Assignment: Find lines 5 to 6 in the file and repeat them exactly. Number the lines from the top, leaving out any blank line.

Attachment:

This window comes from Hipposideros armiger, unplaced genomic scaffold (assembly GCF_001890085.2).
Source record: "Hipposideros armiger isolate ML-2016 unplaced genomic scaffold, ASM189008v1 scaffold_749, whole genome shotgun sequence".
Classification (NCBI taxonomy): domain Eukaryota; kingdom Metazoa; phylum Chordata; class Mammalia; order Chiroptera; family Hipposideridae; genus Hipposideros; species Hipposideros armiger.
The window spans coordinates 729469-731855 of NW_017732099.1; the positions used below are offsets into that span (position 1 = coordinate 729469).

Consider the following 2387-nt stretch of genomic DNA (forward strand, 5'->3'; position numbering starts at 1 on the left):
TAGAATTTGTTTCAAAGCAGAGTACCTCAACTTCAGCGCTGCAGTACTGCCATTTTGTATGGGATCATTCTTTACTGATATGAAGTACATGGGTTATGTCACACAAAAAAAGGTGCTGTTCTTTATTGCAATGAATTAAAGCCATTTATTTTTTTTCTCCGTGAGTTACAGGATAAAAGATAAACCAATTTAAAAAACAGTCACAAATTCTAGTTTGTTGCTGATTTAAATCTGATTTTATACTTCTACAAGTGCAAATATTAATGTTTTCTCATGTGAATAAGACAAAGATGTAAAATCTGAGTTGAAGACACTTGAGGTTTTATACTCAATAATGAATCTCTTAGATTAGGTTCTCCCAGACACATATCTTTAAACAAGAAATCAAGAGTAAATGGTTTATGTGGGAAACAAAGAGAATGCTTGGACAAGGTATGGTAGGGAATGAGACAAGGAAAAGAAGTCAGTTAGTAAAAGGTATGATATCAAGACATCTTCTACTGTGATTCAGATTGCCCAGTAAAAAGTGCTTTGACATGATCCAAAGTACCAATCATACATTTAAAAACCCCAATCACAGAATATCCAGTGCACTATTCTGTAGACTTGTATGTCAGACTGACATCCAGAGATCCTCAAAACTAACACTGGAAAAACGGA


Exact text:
Consider the following 2387-nt stretch of genomic DNA (forward strand, 5'->3'; position numbering starts at 1 on the left):
TAGAATTTGTTTCAAAGCAGAGTACCTCAACTTCAGCGCTGCAGTACTGCCATTTTGTATGGGATCATTCTTTACTGATATGAAGTACATGGGTTATGTCACACAAAAAAAGGTGCTGTTCTTTATTGCAATGAATTAAAGCCATTTATTTTTTTTCTCCGTGAGTTACAGGATAAAAGATAAACCAATTTAAAAAACAGTCACAAATTCTAGTTTGTTGCTGATTTAAATCTGATTTTATACTTCTACAAGTGCAAATATTAATGTTTTCTCATGTGAATAAGACAAAGATGTAAAATCTGAGTTGAAGACACTTGAGGTTTTATACTCAATAATGAATCTCTTAGATTAGGTTCTCCCAGACACATATCTTTAAACAAGAAATCAAGAGTAAATGGTTTATGTGGGAAACAAAGAGAATGCTTGGACAAGGTATGGTAGGGAATGAGACAAGGAAAAGAAGTCAGTTAGTAAAAGGTATGATATCAAGACATCTTCTACTGTGATTCAGATTGCCCAGTAAAAAGTGCTTTGACATGATCCAAAGTACCAATCATACATTTAAAAACCCCAATCACAGAATATCCAGTGCACTATTCTGTAGACTTGTATGTCAGACTGACATCCAGAGATCCTCAAAACTAACACTGGAAAAACGGA